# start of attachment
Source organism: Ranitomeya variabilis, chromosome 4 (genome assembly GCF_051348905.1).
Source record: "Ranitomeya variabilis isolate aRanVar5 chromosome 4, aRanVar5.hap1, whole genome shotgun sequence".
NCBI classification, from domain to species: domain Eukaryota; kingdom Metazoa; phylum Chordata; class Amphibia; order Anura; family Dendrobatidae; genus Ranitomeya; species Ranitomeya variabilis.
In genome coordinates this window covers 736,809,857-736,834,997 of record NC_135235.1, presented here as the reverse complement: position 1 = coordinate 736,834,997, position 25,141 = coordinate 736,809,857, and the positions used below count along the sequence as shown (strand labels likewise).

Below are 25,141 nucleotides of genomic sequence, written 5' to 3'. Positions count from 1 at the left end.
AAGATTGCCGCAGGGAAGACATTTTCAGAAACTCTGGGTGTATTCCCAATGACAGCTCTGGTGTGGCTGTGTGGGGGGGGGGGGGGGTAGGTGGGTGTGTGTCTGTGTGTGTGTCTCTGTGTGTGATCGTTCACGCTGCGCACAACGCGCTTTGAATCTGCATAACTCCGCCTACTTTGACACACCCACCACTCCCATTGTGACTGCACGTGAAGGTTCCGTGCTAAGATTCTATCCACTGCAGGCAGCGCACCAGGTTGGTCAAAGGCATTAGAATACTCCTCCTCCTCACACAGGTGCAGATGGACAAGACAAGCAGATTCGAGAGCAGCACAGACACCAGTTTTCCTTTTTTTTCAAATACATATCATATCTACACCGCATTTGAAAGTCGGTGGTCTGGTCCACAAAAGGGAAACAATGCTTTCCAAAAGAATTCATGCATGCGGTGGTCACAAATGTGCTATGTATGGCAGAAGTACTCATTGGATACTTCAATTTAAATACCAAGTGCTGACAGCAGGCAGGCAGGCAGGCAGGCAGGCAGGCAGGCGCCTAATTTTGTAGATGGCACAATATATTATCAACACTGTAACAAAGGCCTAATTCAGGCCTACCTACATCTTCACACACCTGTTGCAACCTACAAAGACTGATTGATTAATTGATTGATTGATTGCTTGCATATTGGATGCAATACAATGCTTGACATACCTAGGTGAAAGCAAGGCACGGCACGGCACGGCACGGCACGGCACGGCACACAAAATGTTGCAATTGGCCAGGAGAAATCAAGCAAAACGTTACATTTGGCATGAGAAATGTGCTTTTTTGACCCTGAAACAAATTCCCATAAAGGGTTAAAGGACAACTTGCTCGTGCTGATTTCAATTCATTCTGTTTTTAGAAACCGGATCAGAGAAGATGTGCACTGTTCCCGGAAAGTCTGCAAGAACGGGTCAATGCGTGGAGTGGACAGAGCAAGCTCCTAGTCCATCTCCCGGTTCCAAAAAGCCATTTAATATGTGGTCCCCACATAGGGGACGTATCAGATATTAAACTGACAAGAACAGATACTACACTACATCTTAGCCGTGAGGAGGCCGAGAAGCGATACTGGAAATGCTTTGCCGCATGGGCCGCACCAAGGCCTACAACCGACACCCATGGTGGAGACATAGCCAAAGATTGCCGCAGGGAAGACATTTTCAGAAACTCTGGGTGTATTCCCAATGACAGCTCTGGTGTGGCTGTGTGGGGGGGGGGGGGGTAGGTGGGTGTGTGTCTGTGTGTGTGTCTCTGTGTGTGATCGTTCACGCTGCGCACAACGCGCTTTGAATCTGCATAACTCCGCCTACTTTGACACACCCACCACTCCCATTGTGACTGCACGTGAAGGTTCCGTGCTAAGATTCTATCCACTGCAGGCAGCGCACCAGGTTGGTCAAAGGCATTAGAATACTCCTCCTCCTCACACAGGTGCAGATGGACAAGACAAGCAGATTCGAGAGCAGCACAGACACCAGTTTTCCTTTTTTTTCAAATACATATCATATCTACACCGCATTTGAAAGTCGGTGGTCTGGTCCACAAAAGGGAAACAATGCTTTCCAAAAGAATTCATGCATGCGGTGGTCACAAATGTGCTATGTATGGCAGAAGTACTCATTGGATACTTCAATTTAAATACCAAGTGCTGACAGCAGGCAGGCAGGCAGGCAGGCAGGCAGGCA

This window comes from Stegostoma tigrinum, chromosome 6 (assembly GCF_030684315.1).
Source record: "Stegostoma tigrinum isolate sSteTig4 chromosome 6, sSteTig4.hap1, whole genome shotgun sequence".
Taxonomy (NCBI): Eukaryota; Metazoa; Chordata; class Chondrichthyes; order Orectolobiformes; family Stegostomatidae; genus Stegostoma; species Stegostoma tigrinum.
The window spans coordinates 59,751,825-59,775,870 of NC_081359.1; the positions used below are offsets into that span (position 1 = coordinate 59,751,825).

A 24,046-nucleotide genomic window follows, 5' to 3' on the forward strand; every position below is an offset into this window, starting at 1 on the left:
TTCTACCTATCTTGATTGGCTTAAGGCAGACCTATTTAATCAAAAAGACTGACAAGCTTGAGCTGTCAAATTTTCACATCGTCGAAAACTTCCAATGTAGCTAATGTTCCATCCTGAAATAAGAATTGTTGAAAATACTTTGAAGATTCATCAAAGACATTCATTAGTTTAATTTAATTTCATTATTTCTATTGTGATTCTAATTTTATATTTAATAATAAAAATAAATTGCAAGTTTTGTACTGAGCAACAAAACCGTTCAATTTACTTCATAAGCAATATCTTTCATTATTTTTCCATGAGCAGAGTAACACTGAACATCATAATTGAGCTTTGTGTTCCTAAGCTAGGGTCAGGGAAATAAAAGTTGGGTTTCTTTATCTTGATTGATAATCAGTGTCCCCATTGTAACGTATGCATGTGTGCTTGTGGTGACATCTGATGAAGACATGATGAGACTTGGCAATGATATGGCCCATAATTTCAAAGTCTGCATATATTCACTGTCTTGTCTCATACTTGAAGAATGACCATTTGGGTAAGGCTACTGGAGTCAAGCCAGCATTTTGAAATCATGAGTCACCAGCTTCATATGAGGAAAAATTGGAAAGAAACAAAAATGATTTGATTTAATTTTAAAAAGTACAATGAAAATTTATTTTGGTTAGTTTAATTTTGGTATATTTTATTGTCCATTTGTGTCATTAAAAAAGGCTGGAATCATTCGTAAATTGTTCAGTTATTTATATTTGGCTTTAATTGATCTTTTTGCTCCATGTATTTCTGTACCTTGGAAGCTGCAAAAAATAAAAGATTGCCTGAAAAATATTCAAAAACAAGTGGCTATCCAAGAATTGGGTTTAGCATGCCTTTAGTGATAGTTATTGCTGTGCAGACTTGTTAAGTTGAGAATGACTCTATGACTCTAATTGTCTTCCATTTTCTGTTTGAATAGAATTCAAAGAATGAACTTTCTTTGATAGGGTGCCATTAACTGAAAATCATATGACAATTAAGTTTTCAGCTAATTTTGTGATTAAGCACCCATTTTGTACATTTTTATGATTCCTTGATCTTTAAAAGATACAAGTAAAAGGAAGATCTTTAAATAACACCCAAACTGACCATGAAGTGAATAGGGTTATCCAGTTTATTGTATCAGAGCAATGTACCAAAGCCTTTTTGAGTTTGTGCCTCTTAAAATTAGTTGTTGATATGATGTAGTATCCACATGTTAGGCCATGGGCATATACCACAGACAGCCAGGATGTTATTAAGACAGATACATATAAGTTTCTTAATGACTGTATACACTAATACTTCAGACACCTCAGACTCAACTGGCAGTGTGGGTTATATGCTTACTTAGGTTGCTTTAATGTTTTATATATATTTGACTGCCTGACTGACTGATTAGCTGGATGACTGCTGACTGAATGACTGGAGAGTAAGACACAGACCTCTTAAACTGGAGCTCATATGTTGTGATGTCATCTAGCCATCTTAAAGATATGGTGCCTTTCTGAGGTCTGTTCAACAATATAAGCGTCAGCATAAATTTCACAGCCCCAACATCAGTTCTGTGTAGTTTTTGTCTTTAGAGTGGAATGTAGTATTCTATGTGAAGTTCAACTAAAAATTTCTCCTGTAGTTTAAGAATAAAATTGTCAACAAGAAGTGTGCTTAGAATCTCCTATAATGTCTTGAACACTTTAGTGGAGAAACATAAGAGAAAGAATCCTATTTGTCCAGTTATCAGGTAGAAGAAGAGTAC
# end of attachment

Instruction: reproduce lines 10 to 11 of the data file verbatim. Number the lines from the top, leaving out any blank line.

The window spans coordinates 59,751,825-59,775,870 of NC_081359.1; the positions used below are offsets into that span (position 1 = coordinate 59,751,825).

A 24,046-nucleotide genomic window follows, 5' to 3' on the forward strand; every position below is an offset into this window, starting at 1 on the left: